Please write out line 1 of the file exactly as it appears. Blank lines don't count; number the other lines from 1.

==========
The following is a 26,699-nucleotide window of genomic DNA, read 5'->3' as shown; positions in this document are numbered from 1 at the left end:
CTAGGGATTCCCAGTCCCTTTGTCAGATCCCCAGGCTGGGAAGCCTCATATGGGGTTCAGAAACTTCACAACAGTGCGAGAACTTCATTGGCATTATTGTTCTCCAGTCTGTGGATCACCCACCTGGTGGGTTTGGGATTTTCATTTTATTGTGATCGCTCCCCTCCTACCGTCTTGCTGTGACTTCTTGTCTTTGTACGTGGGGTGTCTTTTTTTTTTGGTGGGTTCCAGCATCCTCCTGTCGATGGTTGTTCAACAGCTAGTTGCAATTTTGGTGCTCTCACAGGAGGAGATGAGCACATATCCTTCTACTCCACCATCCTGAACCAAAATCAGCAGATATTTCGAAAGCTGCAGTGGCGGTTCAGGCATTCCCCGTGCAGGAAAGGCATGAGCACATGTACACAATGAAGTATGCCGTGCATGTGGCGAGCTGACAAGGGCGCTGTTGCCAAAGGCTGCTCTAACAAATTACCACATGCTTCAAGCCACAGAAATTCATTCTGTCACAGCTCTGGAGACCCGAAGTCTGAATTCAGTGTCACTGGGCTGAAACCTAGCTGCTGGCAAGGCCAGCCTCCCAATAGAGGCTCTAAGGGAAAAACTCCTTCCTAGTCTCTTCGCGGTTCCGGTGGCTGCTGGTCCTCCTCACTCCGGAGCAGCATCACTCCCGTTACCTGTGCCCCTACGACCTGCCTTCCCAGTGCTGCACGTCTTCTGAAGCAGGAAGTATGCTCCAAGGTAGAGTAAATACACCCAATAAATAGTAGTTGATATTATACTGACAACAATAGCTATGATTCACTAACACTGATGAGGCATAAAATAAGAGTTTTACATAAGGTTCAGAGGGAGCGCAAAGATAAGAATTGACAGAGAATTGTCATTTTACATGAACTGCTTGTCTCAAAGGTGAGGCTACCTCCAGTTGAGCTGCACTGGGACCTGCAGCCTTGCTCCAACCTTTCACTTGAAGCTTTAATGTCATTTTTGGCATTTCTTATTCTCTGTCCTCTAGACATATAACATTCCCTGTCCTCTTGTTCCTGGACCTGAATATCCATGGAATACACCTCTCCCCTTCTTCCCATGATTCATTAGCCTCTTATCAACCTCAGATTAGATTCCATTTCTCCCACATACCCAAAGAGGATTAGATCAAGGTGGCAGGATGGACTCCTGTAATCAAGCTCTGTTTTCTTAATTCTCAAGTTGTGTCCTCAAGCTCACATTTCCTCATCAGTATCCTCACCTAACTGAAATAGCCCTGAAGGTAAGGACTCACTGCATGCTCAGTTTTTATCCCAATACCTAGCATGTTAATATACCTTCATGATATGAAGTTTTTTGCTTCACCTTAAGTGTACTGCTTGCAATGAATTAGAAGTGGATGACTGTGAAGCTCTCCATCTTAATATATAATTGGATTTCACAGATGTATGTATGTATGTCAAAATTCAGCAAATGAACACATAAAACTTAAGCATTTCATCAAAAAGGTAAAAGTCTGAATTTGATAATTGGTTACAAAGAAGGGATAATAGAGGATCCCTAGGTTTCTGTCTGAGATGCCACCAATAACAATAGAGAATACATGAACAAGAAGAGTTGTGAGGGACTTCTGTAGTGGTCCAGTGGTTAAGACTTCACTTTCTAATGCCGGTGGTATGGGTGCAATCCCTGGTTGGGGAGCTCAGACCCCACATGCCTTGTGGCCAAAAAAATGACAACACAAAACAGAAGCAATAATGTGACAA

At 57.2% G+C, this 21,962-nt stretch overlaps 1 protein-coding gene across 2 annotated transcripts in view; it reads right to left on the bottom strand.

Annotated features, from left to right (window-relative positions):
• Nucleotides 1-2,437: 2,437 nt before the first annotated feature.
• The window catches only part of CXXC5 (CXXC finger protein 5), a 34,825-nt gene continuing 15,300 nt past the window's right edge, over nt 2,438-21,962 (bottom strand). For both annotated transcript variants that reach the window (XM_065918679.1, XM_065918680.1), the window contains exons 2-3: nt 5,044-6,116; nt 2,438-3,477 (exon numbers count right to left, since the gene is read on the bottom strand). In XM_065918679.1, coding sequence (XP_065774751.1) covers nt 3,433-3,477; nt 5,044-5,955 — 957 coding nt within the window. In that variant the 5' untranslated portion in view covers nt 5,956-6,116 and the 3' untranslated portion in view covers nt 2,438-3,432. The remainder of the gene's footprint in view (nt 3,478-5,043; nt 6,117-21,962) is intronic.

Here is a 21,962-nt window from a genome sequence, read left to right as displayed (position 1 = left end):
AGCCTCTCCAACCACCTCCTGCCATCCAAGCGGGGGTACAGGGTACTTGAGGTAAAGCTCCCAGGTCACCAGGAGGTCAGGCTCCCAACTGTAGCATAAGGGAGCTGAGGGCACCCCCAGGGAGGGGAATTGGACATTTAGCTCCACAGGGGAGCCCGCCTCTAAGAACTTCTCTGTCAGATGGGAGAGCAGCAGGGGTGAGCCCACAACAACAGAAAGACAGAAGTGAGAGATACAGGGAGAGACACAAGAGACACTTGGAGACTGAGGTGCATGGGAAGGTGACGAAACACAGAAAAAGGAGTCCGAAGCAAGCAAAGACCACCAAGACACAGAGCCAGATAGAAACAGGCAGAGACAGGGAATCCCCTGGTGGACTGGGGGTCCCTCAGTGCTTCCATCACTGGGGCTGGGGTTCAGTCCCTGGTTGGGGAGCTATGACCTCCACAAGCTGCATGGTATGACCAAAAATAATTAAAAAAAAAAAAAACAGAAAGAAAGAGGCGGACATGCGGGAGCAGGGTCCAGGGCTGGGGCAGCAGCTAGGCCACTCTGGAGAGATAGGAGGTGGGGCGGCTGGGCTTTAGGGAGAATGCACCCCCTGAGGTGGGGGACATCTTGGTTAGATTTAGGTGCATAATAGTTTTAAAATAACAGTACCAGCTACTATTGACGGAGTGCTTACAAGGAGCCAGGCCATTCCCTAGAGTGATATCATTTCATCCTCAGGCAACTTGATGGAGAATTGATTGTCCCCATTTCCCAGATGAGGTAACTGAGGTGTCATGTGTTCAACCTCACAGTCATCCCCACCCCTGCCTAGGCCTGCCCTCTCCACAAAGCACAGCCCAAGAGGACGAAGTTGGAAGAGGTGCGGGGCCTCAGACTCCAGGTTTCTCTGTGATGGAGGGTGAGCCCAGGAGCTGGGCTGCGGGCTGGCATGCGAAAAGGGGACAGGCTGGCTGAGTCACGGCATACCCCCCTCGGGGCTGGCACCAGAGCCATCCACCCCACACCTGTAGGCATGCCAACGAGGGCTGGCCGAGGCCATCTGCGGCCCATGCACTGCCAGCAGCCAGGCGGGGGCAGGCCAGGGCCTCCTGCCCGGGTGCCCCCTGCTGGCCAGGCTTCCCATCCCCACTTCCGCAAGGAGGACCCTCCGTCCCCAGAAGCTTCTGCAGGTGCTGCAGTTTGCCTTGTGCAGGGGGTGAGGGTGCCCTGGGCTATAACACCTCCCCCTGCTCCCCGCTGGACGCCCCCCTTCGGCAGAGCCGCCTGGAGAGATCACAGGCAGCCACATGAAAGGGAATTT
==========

The following is a 26,699-nucleotide window of genomic DNA, read 5'->3' as shown; positions in this document are numbered from 1 at the left end: